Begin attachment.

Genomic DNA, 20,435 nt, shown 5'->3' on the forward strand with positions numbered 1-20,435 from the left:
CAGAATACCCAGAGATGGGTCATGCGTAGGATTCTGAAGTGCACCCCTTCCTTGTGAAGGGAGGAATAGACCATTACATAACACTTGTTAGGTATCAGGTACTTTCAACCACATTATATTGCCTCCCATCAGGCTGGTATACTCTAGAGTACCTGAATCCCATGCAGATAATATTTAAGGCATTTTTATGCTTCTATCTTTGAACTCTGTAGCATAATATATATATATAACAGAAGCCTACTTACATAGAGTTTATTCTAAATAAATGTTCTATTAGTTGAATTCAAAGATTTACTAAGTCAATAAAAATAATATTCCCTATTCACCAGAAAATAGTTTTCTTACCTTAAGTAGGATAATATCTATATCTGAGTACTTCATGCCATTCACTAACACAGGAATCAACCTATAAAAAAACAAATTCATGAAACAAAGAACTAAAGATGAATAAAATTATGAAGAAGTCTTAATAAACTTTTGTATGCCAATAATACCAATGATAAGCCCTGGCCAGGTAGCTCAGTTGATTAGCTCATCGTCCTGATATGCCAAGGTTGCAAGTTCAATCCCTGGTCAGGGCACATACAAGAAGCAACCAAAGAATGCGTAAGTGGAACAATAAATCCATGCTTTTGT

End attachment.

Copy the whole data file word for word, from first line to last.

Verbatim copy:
Genomic DNA, 20,435 nt, shown 5'->3' on the forward strand with positions numbered 1-20,435 from the left:
CAGAATACCCAGAGATGGGTCATGCGTAGGATTCTGAAGTGCACCCCTTCCTTGTGAAGGGAGGAATAGACCATTACATAACACTTGTTAGGTATCAGGTACTTTCAACCACATTATATTGCCTCCCATCAGGCTGGTATACTCTAGAGTACCTGAATCCCATGCAGATAATATTTAAGGCATTTTTATGCTTCTATCTTTGAACTCTGTAGCATAATATATATATATAACAGAAGCCTACTTACATAGAGTTTATTCTAAATAAATGTTCTATTAGTTGAATTCAAAGATTTACTAAGTCAATAAAAATAATATTCCCTATTCACCAGAAAATAGTTTTCTTACCTTAAGTAGGATAATATCTATATCTGAGTACTTCATGCCATTCACTAACACAGGAATCAACCTATAAAAAAACAAATTCATGAAACAAAGAACTAAAGATGAATAAAATTATGAAGAAGTCTTAATAAACTTTTGTATGCCAATAATACCAATGATAAGCCCTGGCCAGGTAGCTCAGTTGATTAGCTCATCGTCCTGATATGCCAAGGTTGCAAGTTCAATCCCTGGTCAGGGCACATACAAGAAGCAACCAAAGAATGCGTAAGTGGAACAATAAATCCATGCTTTTGT